In this issue of Blood, Pawlyn et al examine the prognostic implications of overlapping chromosomal abnormalities in multiple myeloma (MM), demonstrating that coexistence of hyperdiploidy does not mitigate the impact of high-risk abnormalities.1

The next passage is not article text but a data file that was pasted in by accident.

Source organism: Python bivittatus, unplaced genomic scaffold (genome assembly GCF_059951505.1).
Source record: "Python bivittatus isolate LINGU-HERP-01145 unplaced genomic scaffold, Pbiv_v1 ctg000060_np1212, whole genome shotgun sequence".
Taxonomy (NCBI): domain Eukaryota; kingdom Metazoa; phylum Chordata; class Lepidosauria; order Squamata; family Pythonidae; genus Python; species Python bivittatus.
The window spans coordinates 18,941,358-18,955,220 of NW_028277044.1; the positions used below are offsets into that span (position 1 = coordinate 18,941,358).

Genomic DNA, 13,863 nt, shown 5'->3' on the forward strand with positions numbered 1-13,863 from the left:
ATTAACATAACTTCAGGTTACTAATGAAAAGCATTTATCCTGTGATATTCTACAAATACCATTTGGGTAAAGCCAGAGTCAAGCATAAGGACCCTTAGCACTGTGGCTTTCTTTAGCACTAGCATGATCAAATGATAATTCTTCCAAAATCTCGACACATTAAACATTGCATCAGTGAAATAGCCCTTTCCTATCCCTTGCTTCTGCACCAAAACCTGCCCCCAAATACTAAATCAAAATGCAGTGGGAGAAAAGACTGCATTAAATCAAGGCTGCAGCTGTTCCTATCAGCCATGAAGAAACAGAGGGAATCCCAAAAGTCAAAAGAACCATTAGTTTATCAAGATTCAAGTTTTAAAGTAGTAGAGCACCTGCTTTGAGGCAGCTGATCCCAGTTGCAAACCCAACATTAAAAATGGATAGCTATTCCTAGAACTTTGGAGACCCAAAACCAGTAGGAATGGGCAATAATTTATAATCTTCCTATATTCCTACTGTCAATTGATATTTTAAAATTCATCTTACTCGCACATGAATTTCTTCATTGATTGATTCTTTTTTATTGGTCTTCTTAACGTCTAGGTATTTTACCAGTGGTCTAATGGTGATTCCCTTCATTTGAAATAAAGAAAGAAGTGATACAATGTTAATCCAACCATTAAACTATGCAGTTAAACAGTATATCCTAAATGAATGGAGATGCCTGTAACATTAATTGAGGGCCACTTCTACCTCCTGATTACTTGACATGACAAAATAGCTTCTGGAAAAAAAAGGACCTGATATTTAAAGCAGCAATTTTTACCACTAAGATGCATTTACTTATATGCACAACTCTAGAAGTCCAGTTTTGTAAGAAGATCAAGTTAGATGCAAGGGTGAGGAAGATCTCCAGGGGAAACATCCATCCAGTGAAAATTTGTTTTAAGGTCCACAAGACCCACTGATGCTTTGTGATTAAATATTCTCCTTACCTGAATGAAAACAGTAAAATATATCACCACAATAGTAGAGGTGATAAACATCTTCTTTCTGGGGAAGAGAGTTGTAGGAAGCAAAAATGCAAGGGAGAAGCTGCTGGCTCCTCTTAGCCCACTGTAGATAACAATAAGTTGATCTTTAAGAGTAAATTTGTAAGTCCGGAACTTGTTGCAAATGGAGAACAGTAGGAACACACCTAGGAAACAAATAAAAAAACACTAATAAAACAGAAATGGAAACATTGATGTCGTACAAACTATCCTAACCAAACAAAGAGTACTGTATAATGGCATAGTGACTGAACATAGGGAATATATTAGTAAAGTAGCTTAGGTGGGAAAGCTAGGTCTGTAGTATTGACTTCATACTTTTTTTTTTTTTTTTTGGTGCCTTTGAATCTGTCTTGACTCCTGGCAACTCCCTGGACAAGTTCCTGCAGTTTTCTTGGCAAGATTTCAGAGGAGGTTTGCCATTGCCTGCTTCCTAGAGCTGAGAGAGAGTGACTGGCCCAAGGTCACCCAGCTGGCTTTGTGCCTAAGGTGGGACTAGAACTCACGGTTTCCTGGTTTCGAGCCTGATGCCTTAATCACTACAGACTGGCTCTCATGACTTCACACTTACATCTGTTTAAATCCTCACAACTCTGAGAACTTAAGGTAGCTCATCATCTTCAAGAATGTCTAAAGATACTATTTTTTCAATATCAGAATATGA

The story of the blind men and an elephant originated in the Indian subcontinent and describes a group of blind men coming to different conclusions about how an elephant looks like by feeling different parts of the animal. The parable implies that one's subjective experience may be true but is inherently limited by its failure to account for alternate possibilities or the sum total of facts. One faces a similar situation when trying to examine the genetic complexity in myeloma.2,3 When only metaphase cytogenetics was available, an abnormality was detected in one-third of the patients, and it implied poor prognosis. With the introduction of interphase fluorescence in situ hybridization (iFISH), it became clear that nearly all myeloma cells carried 1 or more abnormalities.4 Common abnormalities included translocations involving the heavy chain locus on chromosome 14 and a set of recurrent partner chromosomes (immunoglobulin heavy-chain locus [IgH] translocations) or trisomies of odd-numbered chromosomes (trisomic myeloma).2,5,6 In addition, many had other abnormalities, mostly deletions involving chromosomes 1, 13, and 17, monosomies of chromosomes 13 and 17, and amplification of chromosome 1q. Because IgH translocations or trisomies are present in the majority of patients, these are considered early events in the development of myeloma. Many of these iFISH abnormalities have been consistently associated with poor outcomes, especially t(4;14), t(14;16), t(14;20), and del(17p).5,6 Deletion of the short arm of chromosome 17 in particular is associated with poor survival. At the same time, certain therapies can mitigate the risk associated with specific abnormalities as is the case with t(4;14) or del(17p) and bortezomib-based therapies.7,8 The recognition that specific abnormalities may benefit from particular drugs has also led to development of risk adapted treatment algorithms.